This license lets others remix, tweak, and build upon your work non-commercially, as long as they credit you and license their new creations under the identical terms.




Thursday, 28 August 2014

Sound Design Toolbox pt1 - Random Container


I've been inspired by this excellent article at Designing Sound to create a small range of modules designed to replicate the functionality of sample players used by game audio engines/middleware. The idea is to create a modular toolkit within Max aimed at opening up some non-linear sound design techniques.


This could be useful for:
  • Prototyping elements before they are implemented in-game
  • Using in any games created with max itself (I do hear of the odd one on the forums)
  • Designing sounds in a real-time live way, with plenty of options for control within Max (Quneo, Leap, Kinect etc)
  • General sample playback where looping and/or randomisation are needed
  • Potentially discovering components which max already has that may be useful for use in other environments
  • Experimenting using live models to design sounds for linear media

 
First up, I’ve created a random container for use in max:


The general idea is that you dump a folder full of samples in it, then a bang in the left inlet triggers a random sample. You can choose to have the last X samples not play, so to avoid people noticing any repetition. Then there's randomisable pitch amounts, global tuning, randomised reverse playback and variable polyphony. The second inlet will take an int to play a specified sample. 

As with Endjinn, this will remember file locations and re-load your sample as long as you embed the patcher so do this in the inspector every time you use one.

Some looping containers are coming next. I might also re-design the interface a bit for this one when they are all finished.

Here it is:

Random Container 0.9

Load it into a Bpatcher 



Licensed under:



Attribution-NonCommercial-ShareAlike
CC BY-NC-SA 
 
This license lets others remix, tweak, and build upon your work non-commercially, as long as they credit you and license their new creations under the identical terms.



 

Sunday, 13 July 2014

Havoxicon

I want to not just talk about my own work here, but also highlight interesting tools by other Max users which might be of interest in a sound design context. Max user and composer jvkr, who is based in the Netherlands has released an interesting device called the Havoxicon. It is built around an unusual process derived from a hardware module called the Rungler, designed by Rob Hordijk:


The nice thing about this is the story behind the device from jvkr's blog, and that you can download the device for free (for Mac), contribute a few dollars if you find it useful, but then also poke around inside the Gen code which has been shared to the C74 forum. 

In use the Havoxicon is one of those devices which you learn through experimentation and feedback. Even though you may not understand how the process at the core works, you quickly get a sense of what the controls do, but it always has the capacity to surprise - I challenge you to download it and not spend at least an hour twiddling the knobs! In terms of output, the sound is very electronic, potentially useful for creating all sorts of GUI sounds or machine noises. Here is a composition from jvkr which should give you an idea of the sounds possible:


Thanks to jvkr for sharing this.

Tuesday, 8 July 2014

Endjinn



Babbage Engine

Endjinn is a granular synthesis module designed to function with BEAP (Berklee Electro Acoustic Pedagogy) a modular synthesis environment built with Max.



I’ve just started tinkering with BEAP and am really excited by the possibilities. While Max is great for building things from the ground up or for creating complete devices, it’s not so conducive to making sounds quickly. BEAP adds a functional level of modularity to Max where you can sketch ideas down and make sounds fast. When you save a BEAP patch it also saves all your settings, so you can create useful patches to make specific sounds and then come back to them easily.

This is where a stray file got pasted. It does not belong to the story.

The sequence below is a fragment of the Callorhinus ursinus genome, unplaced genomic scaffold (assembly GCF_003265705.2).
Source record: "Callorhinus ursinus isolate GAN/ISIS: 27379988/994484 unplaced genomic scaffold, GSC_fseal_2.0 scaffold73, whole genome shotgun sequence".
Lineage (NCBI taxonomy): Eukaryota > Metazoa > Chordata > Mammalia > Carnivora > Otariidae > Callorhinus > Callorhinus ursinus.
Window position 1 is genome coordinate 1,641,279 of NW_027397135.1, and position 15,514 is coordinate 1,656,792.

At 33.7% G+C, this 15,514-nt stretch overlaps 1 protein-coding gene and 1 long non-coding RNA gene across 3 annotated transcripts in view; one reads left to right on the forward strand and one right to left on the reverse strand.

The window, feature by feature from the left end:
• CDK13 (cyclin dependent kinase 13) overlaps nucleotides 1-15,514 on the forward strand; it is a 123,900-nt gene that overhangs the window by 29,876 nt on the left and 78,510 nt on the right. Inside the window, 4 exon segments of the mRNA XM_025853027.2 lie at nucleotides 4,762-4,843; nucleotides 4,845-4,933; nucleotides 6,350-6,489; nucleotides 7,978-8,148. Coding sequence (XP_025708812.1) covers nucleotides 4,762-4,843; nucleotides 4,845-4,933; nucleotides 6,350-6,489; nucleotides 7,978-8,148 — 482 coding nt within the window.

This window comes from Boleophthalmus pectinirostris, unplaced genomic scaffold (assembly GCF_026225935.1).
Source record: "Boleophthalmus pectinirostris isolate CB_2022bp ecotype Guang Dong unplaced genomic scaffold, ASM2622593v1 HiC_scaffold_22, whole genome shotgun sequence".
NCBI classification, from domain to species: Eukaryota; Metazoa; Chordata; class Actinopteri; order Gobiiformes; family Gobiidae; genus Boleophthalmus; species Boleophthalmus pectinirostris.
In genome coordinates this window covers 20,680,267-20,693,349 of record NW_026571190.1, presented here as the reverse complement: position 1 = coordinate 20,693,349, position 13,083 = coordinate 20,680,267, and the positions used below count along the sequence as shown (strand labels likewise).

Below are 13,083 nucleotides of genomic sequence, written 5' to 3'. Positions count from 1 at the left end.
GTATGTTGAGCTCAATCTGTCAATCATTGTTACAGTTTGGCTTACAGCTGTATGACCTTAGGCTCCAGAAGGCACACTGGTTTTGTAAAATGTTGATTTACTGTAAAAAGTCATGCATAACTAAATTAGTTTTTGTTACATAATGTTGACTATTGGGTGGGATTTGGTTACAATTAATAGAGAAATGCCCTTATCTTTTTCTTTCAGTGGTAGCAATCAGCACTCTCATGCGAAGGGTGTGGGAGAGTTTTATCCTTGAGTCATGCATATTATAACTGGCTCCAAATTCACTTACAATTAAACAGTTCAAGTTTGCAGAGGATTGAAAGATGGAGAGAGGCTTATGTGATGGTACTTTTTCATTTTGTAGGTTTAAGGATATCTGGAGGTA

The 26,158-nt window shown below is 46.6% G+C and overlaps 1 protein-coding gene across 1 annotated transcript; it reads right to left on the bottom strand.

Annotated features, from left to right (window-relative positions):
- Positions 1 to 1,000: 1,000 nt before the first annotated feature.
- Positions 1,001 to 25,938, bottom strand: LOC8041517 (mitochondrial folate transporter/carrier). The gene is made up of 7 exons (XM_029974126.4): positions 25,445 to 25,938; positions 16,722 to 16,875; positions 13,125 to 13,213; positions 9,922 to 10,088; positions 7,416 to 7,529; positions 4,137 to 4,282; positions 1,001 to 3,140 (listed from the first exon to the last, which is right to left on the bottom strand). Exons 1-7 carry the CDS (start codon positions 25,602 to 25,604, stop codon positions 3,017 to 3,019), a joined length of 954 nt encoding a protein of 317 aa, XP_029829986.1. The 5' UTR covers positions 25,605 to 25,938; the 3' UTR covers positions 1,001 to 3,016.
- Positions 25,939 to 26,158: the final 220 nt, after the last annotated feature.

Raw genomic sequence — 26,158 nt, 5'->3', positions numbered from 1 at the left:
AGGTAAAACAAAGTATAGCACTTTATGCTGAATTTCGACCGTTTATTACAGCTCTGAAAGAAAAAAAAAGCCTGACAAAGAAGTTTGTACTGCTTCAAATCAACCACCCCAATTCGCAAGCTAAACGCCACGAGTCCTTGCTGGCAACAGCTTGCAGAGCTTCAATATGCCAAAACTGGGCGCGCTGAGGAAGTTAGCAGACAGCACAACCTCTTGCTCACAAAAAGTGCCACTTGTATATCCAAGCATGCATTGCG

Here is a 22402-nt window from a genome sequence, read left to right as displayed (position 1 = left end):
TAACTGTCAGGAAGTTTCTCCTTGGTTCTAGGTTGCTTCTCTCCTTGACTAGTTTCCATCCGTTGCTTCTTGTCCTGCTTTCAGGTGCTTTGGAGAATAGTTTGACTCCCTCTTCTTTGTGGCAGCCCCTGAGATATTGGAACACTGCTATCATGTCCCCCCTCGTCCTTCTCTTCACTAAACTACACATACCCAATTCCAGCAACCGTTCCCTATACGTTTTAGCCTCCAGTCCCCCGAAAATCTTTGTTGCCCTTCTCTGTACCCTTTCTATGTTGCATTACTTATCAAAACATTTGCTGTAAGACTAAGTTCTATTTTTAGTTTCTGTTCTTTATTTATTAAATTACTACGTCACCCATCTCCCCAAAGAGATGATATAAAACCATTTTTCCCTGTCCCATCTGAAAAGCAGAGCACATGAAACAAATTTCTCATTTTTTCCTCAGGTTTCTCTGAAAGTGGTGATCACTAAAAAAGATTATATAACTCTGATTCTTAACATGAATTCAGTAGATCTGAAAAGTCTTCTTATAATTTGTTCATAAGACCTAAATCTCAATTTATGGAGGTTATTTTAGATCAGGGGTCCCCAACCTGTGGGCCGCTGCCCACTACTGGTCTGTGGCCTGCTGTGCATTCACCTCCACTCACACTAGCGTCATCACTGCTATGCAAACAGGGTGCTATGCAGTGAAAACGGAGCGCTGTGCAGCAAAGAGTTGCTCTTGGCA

I’ve always thought that granular synthesis is especially useful for sound designers; as we tend to have extensive sound collections, we also have plenty of audio to use as source material for granulation. Building Endjinn was partly just a learning experience for me as I had used many granular synths before and had a  good grasp of how the process worked, but had never designed one from scratch. But I was also curious to try and create a device which differs from those already out there. Of great influence was the Monolake Granulator which I believe is one of the best sounding granulators around. I’ve also used the grainstretch~ external within Max quite a bit – it is also very flexible and also has some nice features. There are also a whole bunch of other synths, tutorials and other influences here (especially from the C74 forums – thanks to those who routinely share their knowledge there). 

Thinking of those two very different granulators, the Monolake Granulator is really a chromatic keyboard instrument; it is designed to be played, with other instruments, or at least other pitched sounds. Grainstretch~ is more a time stretching or pitch shifting tool. Both have their uses, and both use the same process at their core, but it’s how they are put together which makes them unique. With Endjinn I wanted to make a granulator that was somewhere in-between the two, where you could scan over a sound very precisely, but could also synchronise and control harmony and pitch closely. This was the result!:






Endjinn




Endjinn is a synchronous four oscillator granular synthesiser, each generating between 1-4 overlapping grain streams. CV (control voltage) from any of the BEAP devices can be used to scan grain playback over a sound file in any pattern or direction. CV can also control grain rate and a pitch multiplier for all oscillators. The usual granular parameters are present – random pitch, position and volume per grain. Unusually for a granulator, grain rate can also be very slow – down to 0.1hz and through to 100hz, so you can effectively create slowly cross-faded soundscapes. Phase distortion can be applied to the playback of individual grains, with user-defined shapes. Similarly, the grain envelope can be designed within the synth or loaded in as a separate sound file. Pitch and rate parameters can be ganged together for fast tweaking and setting at precision increments.